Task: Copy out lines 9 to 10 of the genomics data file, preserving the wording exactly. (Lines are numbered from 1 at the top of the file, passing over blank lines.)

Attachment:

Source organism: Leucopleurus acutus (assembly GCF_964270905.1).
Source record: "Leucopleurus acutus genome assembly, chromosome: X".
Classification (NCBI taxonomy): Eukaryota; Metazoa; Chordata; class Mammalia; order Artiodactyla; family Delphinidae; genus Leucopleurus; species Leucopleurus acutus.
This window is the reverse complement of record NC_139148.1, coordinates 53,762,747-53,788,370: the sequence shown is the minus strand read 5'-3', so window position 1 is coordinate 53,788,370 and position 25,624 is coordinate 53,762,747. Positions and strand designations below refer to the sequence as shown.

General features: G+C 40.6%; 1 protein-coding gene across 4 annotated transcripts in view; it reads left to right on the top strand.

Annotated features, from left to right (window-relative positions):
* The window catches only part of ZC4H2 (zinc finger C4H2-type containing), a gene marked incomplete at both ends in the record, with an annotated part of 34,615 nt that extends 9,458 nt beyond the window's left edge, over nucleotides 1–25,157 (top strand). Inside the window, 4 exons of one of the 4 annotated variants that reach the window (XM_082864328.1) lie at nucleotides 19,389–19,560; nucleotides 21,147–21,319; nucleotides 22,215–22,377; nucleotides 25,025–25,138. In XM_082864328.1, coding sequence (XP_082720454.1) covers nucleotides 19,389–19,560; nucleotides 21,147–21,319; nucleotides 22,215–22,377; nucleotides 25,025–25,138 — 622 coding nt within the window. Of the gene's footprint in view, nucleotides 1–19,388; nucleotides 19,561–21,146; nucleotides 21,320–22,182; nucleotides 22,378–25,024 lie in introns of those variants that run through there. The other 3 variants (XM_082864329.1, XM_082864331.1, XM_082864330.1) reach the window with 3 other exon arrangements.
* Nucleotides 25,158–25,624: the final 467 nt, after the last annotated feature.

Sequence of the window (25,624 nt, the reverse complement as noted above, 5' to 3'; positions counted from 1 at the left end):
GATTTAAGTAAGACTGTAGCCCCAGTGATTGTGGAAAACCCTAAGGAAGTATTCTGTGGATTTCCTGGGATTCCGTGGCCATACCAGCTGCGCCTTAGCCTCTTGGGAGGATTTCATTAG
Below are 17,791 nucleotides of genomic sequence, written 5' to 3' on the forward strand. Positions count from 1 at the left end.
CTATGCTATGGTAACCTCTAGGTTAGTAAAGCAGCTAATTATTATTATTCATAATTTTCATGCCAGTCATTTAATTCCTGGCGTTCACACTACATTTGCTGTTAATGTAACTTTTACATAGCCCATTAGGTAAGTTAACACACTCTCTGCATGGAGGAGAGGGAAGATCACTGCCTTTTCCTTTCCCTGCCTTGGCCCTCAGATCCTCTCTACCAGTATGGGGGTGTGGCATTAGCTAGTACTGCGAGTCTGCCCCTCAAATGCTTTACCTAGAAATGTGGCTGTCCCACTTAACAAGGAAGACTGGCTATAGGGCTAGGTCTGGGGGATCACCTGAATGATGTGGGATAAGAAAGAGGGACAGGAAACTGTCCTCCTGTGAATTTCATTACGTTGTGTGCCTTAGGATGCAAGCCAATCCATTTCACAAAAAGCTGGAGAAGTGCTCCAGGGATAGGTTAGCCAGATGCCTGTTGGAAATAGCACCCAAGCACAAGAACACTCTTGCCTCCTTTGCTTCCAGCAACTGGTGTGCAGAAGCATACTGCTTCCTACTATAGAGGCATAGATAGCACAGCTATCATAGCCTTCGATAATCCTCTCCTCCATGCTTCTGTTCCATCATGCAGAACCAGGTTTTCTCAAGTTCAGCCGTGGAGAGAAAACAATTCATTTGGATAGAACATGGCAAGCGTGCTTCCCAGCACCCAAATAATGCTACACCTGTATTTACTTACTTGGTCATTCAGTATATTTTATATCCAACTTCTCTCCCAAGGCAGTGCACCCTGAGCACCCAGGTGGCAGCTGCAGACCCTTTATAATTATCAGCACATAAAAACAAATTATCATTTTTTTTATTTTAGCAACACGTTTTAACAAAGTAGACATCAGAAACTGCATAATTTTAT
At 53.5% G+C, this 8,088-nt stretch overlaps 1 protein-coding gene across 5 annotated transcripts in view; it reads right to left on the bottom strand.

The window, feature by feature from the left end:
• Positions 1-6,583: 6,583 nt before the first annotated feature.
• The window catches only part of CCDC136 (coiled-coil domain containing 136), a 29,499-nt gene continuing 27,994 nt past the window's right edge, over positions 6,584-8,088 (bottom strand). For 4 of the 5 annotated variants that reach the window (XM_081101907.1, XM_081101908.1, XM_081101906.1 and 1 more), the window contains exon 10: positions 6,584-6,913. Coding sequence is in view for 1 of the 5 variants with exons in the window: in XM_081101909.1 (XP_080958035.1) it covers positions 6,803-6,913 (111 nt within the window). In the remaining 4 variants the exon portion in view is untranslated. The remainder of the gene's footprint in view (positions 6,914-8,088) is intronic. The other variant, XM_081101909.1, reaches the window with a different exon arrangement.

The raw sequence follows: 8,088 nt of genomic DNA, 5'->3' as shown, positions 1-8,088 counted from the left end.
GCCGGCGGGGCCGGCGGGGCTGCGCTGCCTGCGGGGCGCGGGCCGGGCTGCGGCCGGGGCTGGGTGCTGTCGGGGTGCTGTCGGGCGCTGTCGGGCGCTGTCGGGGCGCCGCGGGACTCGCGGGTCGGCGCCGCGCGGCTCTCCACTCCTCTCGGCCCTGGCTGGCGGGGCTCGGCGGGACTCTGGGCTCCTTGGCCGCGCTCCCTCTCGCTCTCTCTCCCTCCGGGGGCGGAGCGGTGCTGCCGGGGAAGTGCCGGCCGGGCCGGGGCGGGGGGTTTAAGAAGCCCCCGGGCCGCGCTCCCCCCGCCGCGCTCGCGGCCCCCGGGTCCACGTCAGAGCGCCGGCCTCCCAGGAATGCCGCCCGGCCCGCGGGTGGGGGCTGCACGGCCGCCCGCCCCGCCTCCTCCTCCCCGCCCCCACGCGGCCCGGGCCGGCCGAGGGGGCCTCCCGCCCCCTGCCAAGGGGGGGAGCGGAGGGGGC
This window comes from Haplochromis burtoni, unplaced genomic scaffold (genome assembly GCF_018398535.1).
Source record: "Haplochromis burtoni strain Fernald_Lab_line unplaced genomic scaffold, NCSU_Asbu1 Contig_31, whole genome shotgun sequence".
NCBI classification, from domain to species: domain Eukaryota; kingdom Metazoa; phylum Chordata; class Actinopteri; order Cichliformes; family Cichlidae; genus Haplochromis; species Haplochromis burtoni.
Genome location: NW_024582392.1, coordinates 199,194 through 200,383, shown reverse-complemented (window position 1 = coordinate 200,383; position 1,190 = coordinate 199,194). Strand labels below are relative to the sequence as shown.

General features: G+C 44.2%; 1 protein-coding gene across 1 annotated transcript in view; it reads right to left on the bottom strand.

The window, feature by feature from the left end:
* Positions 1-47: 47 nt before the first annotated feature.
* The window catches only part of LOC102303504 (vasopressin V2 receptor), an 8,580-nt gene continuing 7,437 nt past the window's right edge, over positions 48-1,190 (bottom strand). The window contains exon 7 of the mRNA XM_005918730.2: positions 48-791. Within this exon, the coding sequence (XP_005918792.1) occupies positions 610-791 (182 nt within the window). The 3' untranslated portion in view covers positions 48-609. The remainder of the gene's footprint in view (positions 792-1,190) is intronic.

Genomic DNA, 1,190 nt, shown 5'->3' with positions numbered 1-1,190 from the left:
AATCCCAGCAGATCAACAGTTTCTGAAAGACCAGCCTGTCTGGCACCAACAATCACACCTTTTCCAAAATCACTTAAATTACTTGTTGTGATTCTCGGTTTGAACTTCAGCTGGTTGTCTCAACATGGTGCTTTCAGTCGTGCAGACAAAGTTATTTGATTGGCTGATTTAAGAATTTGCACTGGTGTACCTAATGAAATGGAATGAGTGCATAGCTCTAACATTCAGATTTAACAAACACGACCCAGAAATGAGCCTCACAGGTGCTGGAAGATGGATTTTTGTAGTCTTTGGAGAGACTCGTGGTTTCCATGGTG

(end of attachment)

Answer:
Sequence of the window (25,624 nt, the reverse complement as noted above, 5' to 3'; positions counted from 1 at the left end):
GATTTAAGTAAGACTGTAGCCCCAGTGATTGTGGAAAACCCTAAGGAAGTATTCTGTGGATTTCCTGGGATTCCGTGGCCATACCAGCTGCGCCTTAGCCTCTTGGGAGGATTTCATTAG